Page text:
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But I’m the adult. I’m the parent, responsible for nurturing, facilitating, and growing a positive relationship no matter how much work it takes. Minute by minute, hour by hour, I have countless opportunities to lead by example and eliminate shame from our interactions. It’s good for him and for me. Through self-reflection and study on effective parenting I can see where I’ve let episodes of shame creep in and where it still quietly lies in hidden places. Resorting to shame is easy; quelling it takes diligence and practice.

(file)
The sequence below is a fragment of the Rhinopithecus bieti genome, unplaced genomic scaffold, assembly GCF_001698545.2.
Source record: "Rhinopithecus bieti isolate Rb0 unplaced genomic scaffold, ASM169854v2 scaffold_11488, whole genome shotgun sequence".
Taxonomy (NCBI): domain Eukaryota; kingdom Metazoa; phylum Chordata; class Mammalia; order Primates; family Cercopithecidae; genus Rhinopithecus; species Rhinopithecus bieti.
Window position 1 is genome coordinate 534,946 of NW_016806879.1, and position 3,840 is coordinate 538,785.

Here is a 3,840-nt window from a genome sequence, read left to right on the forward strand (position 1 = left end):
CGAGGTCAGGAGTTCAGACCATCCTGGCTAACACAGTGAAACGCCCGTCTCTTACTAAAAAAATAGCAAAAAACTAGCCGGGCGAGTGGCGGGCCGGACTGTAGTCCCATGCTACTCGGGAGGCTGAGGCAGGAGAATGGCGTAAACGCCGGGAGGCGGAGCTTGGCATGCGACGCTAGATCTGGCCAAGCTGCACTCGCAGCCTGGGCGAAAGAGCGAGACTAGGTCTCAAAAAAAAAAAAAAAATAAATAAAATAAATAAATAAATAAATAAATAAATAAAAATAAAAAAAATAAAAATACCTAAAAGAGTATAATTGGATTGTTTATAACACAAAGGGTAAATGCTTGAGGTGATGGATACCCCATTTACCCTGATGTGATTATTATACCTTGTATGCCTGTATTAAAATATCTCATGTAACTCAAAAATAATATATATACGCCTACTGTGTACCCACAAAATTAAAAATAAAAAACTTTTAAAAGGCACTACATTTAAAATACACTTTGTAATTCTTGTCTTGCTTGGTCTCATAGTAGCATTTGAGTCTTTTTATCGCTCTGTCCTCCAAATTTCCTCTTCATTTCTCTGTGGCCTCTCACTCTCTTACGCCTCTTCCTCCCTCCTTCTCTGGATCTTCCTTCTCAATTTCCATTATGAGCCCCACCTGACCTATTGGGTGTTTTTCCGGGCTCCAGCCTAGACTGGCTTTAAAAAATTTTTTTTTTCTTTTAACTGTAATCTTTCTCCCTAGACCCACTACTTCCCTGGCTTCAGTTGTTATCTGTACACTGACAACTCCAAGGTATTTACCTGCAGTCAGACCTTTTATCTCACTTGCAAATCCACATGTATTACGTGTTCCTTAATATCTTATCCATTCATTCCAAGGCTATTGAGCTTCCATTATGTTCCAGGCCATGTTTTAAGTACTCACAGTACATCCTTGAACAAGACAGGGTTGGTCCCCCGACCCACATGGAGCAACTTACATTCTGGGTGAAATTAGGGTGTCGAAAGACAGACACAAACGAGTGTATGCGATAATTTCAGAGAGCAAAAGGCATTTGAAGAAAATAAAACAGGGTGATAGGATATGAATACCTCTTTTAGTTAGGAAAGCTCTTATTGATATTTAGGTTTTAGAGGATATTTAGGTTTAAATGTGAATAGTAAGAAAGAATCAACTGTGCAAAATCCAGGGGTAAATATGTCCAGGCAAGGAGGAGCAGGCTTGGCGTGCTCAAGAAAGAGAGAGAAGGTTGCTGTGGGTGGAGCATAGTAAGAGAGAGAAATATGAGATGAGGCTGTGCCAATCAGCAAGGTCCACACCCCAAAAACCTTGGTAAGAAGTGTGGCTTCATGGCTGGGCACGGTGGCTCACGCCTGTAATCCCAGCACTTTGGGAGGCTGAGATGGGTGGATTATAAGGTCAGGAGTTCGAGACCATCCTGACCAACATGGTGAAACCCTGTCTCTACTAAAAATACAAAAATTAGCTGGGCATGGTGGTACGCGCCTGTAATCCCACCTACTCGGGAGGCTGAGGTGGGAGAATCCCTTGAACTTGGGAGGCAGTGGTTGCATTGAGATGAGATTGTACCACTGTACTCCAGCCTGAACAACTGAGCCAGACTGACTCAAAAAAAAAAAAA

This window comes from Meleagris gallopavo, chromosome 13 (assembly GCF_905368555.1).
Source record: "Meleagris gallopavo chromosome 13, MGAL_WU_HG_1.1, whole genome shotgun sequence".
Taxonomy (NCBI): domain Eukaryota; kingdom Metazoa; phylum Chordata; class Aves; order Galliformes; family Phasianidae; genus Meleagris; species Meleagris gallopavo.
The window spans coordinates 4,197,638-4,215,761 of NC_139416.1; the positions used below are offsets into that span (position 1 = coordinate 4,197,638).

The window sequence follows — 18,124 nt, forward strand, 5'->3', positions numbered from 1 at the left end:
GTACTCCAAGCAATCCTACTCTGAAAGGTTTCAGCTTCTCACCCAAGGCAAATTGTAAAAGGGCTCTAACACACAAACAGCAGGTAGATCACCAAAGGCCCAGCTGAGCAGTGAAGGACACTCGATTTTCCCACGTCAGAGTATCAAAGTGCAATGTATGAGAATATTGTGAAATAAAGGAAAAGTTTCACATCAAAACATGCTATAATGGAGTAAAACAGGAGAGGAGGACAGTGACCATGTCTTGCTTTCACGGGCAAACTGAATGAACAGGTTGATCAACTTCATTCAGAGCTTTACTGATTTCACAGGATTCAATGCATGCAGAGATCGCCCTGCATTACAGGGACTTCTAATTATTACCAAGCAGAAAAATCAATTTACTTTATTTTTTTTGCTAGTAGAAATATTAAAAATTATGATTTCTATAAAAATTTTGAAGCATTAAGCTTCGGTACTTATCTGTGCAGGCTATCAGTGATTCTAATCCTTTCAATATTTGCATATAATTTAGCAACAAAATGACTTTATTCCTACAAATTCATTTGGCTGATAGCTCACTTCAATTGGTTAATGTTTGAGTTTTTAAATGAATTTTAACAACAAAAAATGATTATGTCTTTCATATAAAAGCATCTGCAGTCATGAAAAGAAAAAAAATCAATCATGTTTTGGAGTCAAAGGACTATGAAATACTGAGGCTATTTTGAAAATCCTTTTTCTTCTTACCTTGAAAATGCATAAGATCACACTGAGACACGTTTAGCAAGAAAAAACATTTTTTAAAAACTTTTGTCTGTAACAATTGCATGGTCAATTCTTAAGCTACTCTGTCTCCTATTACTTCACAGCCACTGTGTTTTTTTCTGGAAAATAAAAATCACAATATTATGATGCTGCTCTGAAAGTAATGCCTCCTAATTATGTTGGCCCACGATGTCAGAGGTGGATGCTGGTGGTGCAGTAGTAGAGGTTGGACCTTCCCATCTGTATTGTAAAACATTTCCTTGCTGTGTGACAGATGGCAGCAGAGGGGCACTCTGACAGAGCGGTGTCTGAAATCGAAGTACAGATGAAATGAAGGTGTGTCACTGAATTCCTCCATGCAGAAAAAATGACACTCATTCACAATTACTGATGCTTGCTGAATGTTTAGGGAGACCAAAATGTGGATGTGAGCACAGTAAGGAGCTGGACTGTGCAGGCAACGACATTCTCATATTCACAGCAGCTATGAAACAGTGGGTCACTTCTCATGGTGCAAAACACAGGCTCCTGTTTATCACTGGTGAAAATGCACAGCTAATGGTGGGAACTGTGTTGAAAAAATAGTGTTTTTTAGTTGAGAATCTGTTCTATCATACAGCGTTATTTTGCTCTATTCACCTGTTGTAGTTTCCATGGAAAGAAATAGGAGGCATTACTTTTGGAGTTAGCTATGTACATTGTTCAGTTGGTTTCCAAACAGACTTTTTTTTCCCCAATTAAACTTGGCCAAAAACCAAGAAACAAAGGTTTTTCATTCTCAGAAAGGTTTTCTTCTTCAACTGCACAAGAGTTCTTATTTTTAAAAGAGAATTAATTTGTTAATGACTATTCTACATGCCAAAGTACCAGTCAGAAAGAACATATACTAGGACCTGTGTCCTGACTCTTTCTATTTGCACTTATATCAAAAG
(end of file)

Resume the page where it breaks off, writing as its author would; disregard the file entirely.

To give a practical example, here’s a dose of real life. Lately my son and I have been struggling with his food choices. I shouldn’t be surprised—I myself was a very picky eater as a child. At one point I recall telling my mom that I was a “fruitarian” because I preferred to eat only fruit…and maybe graham crackers and a few choice desserts on the side.

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So I get him. It’s hard to try new things. It’s even harder when the new things that are healthy and good aren’t a favorite texture or flavor. But balanced meals and nutrition ARE important. And that’s our crux, the point where we argue. Where he puts his foot down and where I pull shame off the shelf and lather it on thick. “Don’t you want to grow big and strong?” I’ll ask. “Don’t you want to make good choices like your sister?!?”